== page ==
Here, I received my MFA in scene design.  I worked in the scene shop, teaching undergraduates while building scenery.  I received an Honorable Mention for my design of "Death and the King's Horseman" at the Kennedy Center American College Theatre Festival (KCACTF).  I also received recognition awards from the University for  Scene Design and Academic Achievement.  Apollo lighting published a gobo I designed  for the university's production of "Hedda Gabler".

I studied primarily under John Stark, and Bill Rhuyle.  In the scene shop, my supervisor was Denny Mays and Dan Browder.  I also worked as a lab assistant in the graphic arts department, helping with computer drawing programs like photoshop, painter, illustrator, and director.

1998 - 1999

University of Illinois at Champaign-Ubana

I was a scene design student with a secondary focus in scene painting. I studied with Michael Franklin White and Lee Boyer primarily. It is here that I formed an association with Zoe Morsette, a master craftsman in NYC.

The Krannert Center has 4 main theatres together in a single complex.  I was the scenic artist for the building while I was there. Painting was traditional, using Casein Paint on both soft and hard flats. 

My last show assignment was to be "The King Stag", because of my ability to design and create puppets as well as scenery. When I had to leave the school early, the show was canceled because there was no one else with this dual ability. I regret missing this opportunity. It is fortunate the department schedules so far in advance.

I attended this school until we adopted our son, (my nephew).  The event was unexpected, but necessary.

I moved to Normal to consolidate our home and to finish my studies at ISU (where my wife was teaching).

1992 - 1995

Bachelor of Arts

http://www.hawaii.edu/theatre/

My time here was rich with world theatre and art.  While going to school, I freelanced in Honolulu and worked on Korean, Japanese, Chinese and Filipino productions. I helped to create the scenery for a Beijing Opera "Shajiabang", and had a medium sized role in the performance (Adjutant Liou). I was part of a number of original productions including a puppet performance. I also had the honor of working with some of the leading experts in Asian theatre such and James Brandon (Japanese), and Elizabeth Wichman-Walzak (Chinese).  My scene design work was under Joe Dodd.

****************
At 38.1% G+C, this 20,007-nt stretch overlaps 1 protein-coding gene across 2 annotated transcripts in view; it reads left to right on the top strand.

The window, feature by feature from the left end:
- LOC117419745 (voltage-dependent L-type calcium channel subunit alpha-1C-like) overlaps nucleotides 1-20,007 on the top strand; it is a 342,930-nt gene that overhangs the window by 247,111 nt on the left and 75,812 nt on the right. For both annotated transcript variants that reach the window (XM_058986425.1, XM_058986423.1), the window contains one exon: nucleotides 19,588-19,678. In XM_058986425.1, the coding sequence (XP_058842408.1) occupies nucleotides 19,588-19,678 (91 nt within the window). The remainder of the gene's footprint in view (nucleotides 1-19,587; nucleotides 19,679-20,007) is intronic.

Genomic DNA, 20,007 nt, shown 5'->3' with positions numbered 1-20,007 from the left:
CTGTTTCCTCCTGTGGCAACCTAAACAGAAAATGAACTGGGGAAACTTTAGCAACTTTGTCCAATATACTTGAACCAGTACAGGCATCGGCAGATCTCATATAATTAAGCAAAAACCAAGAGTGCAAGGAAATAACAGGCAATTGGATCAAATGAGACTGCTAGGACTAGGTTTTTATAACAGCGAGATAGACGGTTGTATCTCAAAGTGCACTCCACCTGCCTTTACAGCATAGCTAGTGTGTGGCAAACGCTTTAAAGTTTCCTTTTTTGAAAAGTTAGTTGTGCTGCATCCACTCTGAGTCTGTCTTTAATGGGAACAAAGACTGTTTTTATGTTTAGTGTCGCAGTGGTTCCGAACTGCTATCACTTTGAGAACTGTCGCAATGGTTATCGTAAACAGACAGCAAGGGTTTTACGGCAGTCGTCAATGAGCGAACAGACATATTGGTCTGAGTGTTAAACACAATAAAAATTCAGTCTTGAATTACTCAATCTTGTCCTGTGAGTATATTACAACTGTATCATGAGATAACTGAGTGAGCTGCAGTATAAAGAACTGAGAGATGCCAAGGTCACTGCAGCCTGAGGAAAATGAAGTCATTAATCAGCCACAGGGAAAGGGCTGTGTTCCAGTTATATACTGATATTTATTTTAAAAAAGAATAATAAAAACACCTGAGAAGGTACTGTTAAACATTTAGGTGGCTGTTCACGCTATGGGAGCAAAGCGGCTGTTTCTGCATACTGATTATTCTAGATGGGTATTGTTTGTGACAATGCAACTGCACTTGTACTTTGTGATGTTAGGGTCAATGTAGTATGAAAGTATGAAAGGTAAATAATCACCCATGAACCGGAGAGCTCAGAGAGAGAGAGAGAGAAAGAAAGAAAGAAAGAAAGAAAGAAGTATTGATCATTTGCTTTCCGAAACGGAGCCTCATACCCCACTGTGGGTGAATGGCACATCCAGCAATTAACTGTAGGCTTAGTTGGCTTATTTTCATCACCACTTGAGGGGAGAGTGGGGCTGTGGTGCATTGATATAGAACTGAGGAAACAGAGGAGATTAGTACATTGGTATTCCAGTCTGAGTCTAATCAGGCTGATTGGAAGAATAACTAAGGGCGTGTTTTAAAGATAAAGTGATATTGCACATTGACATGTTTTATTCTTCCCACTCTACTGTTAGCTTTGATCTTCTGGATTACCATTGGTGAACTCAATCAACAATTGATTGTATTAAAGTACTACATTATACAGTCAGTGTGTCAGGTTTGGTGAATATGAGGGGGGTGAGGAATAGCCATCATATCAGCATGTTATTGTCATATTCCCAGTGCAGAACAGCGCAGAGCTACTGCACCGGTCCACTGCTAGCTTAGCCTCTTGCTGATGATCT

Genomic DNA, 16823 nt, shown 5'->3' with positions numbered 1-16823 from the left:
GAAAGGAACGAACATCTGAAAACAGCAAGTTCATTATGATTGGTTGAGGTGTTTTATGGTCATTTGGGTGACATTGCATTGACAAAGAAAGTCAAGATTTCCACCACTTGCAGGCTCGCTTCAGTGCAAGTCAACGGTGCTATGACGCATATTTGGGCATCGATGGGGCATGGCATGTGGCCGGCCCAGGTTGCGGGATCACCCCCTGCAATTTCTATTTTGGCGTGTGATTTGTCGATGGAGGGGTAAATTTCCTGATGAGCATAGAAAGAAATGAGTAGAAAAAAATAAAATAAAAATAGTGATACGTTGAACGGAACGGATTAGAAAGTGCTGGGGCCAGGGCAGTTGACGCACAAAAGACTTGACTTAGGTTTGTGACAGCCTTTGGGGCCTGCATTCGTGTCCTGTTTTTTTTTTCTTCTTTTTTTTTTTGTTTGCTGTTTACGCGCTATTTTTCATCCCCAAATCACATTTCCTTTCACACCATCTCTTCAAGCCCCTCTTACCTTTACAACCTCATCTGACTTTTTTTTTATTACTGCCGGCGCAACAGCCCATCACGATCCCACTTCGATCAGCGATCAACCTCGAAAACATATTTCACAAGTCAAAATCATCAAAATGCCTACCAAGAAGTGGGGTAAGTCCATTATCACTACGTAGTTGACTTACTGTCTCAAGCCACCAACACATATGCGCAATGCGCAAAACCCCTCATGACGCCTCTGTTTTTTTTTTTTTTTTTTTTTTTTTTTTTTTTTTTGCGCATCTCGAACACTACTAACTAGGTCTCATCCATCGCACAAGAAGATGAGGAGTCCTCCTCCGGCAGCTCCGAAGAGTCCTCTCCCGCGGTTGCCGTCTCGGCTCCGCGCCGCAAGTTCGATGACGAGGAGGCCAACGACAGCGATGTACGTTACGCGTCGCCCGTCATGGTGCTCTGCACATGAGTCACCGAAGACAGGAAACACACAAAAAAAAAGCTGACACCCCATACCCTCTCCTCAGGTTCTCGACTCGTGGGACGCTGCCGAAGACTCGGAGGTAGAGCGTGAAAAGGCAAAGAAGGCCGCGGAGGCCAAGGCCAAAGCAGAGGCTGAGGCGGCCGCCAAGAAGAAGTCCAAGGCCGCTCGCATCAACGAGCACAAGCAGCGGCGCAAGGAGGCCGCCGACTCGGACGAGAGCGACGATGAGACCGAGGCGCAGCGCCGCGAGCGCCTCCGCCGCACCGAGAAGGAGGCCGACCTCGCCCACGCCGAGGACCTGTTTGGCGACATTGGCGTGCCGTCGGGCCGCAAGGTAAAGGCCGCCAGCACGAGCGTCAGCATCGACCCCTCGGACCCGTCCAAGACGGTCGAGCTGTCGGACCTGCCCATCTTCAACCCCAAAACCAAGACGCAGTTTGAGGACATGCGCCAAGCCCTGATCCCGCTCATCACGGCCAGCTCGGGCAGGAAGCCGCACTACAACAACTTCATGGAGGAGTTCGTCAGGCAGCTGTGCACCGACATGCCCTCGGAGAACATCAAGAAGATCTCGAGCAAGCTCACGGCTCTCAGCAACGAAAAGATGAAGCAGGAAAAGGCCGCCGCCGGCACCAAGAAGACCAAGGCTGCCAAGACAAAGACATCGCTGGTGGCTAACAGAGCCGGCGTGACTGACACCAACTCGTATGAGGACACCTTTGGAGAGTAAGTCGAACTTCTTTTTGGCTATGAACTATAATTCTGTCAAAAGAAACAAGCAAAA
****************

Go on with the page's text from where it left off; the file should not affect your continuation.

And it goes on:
1984 - 1992

http://kauai.hawaii.edu/

While living on Kauai, I knew I wanted to eventually get my degree in art.  I took general education courses and art classes as I was able. 

One important course was under Waihang Lai, an AWS watercolor artist (http://www.waihanglai.com/).

His teaching was a formative part of my painting ability.

I was also freelancing in education and theatre, while working as a t-shirt artist for Tropical Shirts. 

I incorporated my airbrush skills into my scenic painting, and occasionally into my watercolor work.

1981 - 1982

http://www.dvc.edu/

I attended DVC fresh out of high school to take courses towards a future degree.  I knew I would not be able to afford more than a year, but wanted to start the ball rolling.  It was here that I was introduced to the contemporary arts and the Bay Area museums.  I saw the works of George Segal, David Gilhooly, Ed Keinholtz, and Judy Chicago, to name a few.  These greatly influenced the way I understood art. They also planted seeds of a future scenic designer.

I took an anatomy/physiology class that included cadaver work.  This was a daunting thing for me, but greatly improved my figure drawing and understanding of the human body. Later, I was able to understand how fortunate, rich and unusual this experience was. I continued to study the body with the understanding of how it would influence my ability to draw the human form and life drawing.

Spirit Portals- a solo exhibit